What a long time ago it seems that Joe Arpaio was known as "America's toughest sheriff."
In November, he was soundly defeated for re-election to the post he had held for 24 years in Arizona's Maricopa County, which includes Phoenix. This week his successor announced the closure of one of Arpaio's signature projects, a sprawling outdoor tent encampment where inmates, compelled to wear pink underwear and striped jumpsuits, were regularly used as backdrops for the sheriff's boastful disquisitions to the media. And later this month, Arpaio, a Republican, goes on trial for criminal contempt in a racial profiling case.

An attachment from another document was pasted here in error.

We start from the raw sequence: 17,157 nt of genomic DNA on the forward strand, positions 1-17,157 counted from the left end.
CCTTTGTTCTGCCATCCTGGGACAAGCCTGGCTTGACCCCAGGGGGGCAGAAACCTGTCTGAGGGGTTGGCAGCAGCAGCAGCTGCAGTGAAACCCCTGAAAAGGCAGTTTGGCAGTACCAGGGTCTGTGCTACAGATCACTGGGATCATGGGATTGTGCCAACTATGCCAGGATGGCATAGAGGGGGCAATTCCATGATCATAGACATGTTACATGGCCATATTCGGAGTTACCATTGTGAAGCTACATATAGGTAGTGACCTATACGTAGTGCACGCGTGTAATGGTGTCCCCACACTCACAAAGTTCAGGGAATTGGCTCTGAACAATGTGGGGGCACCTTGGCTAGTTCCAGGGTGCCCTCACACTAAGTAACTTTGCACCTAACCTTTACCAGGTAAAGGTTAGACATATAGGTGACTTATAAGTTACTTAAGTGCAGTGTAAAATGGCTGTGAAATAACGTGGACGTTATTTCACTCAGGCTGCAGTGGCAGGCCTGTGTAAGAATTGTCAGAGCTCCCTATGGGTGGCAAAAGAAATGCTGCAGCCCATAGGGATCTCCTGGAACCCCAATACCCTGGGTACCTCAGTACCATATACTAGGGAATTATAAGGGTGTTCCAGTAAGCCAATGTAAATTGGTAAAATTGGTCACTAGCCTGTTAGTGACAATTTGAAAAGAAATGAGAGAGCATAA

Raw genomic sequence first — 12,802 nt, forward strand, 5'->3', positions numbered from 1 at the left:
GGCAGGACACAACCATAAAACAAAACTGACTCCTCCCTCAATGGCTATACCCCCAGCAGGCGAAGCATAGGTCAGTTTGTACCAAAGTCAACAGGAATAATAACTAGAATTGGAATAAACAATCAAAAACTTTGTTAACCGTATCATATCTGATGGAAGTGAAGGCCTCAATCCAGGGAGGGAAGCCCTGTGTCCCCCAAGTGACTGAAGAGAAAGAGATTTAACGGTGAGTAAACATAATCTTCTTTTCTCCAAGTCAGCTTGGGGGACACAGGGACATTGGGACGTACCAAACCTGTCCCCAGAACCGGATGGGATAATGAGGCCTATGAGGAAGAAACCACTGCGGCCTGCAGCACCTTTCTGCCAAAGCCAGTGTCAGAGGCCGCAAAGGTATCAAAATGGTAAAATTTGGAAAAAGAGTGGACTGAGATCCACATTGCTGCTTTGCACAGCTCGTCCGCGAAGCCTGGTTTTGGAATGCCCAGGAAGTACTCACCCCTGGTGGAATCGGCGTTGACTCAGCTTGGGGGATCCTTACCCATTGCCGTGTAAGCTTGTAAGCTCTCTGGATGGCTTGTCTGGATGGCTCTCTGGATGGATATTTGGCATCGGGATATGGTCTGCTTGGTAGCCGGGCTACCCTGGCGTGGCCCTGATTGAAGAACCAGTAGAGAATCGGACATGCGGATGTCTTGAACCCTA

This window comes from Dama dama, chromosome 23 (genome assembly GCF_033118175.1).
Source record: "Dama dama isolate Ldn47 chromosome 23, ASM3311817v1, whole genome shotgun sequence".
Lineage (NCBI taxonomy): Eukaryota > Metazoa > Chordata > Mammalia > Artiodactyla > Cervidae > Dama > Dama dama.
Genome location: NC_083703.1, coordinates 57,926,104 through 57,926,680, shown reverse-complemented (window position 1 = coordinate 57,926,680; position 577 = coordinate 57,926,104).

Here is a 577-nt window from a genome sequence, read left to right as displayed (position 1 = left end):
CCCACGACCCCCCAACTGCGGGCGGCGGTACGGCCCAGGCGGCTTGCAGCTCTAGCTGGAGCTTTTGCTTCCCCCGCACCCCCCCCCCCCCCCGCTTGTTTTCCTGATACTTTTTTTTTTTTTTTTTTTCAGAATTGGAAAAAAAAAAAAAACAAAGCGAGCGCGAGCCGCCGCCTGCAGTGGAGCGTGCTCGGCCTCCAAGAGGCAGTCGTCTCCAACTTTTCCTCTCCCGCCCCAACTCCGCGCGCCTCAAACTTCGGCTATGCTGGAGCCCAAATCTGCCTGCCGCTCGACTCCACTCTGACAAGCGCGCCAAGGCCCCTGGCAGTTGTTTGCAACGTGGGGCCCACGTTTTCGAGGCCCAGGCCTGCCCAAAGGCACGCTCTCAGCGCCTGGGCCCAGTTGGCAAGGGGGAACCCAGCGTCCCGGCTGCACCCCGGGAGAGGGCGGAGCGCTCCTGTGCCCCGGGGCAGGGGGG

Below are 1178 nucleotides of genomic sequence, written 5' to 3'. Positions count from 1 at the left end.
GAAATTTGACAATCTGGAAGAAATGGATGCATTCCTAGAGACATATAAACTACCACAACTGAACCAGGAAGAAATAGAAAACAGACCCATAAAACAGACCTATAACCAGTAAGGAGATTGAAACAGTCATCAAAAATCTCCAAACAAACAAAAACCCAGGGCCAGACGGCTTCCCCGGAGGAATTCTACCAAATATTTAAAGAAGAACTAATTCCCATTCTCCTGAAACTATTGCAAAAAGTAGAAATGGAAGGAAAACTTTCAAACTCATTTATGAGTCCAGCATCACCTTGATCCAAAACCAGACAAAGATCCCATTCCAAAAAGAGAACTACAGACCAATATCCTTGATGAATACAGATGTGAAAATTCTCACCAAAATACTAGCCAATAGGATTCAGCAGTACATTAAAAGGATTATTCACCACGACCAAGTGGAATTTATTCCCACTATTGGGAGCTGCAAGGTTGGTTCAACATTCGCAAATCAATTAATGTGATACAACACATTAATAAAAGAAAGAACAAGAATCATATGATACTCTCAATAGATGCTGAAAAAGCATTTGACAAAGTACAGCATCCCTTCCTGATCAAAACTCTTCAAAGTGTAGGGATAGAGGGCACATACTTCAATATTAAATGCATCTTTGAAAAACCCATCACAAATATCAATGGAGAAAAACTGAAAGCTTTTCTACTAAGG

The toughness seeping out of him with each passing day, lately Arpaio has been reduced to asking the court not to allow his past campaign statements — full of bluster and mocking defiance of court orders — to be admitted as evidence, and to prohibit testimony from law-abiding Latinos who were illegally picked up in his notorious immigration sweeps. Oh, and Arpaio's top lawyer has asked to quit, citing unspecified ethical conflicts that bar him from continuing to represent the former lawman.